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On the morning of Sept. 11, 2001, I wandered away from my desk in the newsroom where I was working, likely looking for something to eat or caffeine to jump-start my day.
On the way back, uneager to get the morning’s work started, I strolled through the front office and stopped to chat near the front door. Above the main desk, a television was showing live images of a smoking high-rise in New York.
“A plane hit one of the towers,” the receptionist told me.
Thinking an inexperienced pilot had jetted a small plane into the New York cityscape, I sauntered into the newsroom. The television there had yet to be turned on. I reached up, pushed the button and shared with the rest of the staff the same news that had been shared with me.
“A plane hit one of the towers,” I said.
Some people stopped working as I adjusted the volume. Several got up and moved closer to the small television screen.
As we stood there trying to take in the words we were hearing, we quickly understood it wasn’t a small plane after all. A commercial airliner had been commandeered and forced into a very large, very busy public building.
As we watched, from the side of the screen, another plane emerged.
“Is this live?” someone asked.
The plane moved across the screen, then disappeared into the massive building, sending smoke and debris for the world to see.
Even with it playing before us, we were unsure if what we saw was live or if footage we had missed earlier had just been replayed.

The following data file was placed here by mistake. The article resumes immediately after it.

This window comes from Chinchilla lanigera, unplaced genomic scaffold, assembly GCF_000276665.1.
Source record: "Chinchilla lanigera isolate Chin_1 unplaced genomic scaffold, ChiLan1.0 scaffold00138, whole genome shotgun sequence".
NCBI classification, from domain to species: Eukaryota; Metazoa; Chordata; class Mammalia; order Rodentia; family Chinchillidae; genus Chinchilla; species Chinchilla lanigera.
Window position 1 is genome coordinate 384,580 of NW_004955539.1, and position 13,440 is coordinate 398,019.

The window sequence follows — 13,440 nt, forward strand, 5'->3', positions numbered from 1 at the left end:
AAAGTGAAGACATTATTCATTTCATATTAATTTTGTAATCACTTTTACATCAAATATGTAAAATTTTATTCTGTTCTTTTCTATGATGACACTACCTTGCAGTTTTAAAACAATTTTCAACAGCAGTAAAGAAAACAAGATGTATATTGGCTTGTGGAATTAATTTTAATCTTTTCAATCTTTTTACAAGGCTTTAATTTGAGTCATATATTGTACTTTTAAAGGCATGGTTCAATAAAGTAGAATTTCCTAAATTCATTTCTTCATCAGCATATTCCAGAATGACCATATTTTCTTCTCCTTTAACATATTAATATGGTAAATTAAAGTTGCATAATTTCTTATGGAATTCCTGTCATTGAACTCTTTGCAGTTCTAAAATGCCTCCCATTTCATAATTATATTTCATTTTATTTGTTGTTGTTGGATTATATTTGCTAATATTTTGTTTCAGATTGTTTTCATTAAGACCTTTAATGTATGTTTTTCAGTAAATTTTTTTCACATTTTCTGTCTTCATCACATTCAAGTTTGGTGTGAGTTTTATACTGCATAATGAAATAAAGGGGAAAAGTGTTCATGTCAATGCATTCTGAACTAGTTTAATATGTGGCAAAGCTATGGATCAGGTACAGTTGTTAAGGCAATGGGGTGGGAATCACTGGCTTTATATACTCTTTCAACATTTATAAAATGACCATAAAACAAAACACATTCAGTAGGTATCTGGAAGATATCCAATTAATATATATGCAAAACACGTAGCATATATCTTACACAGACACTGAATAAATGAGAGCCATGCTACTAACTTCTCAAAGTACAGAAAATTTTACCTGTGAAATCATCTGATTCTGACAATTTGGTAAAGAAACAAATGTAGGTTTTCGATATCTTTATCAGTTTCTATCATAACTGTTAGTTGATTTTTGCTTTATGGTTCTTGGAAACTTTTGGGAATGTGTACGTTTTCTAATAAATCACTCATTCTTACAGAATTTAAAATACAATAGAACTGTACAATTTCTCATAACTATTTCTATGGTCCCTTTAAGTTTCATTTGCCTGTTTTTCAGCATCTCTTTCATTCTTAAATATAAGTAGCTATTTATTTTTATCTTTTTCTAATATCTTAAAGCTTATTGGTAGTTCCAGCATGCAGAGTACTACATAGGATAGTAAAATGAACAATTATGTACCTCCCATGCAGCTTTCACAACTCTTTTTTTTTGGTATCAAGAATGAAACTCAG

It was live, we quickly found out, as newscasters proclaimed a second plane had hit the second tower.
As journalists, we’re supposed to be prepared for anything, but there was nothing in our training that readied us for the horrors we saw. Some gasped. Some stood silent. For others, tears fell. The clickity-clack of keyboards stopped and we all came together as one, frozen in our fear and sadness.
“We’re under attack,” a member of our team, a veteran, said, as tears began to fill his eyes. He hit his desk out of frustration, disgust and sadness.
No one knew what to do.
As word about what was happening spread through the building, others soon joined us. Quickly, names were spilling into conversation as workers recalled friends, family and acquaintances with ties to New York City, and later that morning, Washington, D.C., and the Pentagon.
Just as journalists across the world did, our small Kentucky news team joined together to find out everything we could about what was happening that horrible morning. We called family and friends. We searched out long distance phone numbers for everyone we could think of—and were tipped off to—who had local connections to the communities where the terror attacks unfolded.
We also recounted the impact of the attacks directly on our community, including everything from scared schoolchildren to long lines at gas stations.
Suddenly, in the midst of great tragedy, this big world seemed a whole lot smaller.
In the weeks and years that followed, each commemorating the anniversary of that tragic day, we kept in touch with many of our contacts. They described how cities changed, how people changed, how they changed.
All of us changed that day. And now, seven years later, the mention of 9/11 brings back memories often as raw as the day it all happened.
Today, as we mark another memorial of that awful day, we should not forget the tragedies and horror brought upon us, but as part of the continuous healing we must undergo, we should also remember some of the good that came from such pain.
Our nation stood together, unified in a way we had not seen since World War II.
People of all ages, all genders, all socioeconomic backgrounds, unified to help neighbors, friends and strangers in need.
And most importantly, we saw just how brave firefighters, law enforcement officials, emergency rescuers and everyday people can be. We were reminded in the most difficult of life’s circumstances we can prevail and common good can arise above evil.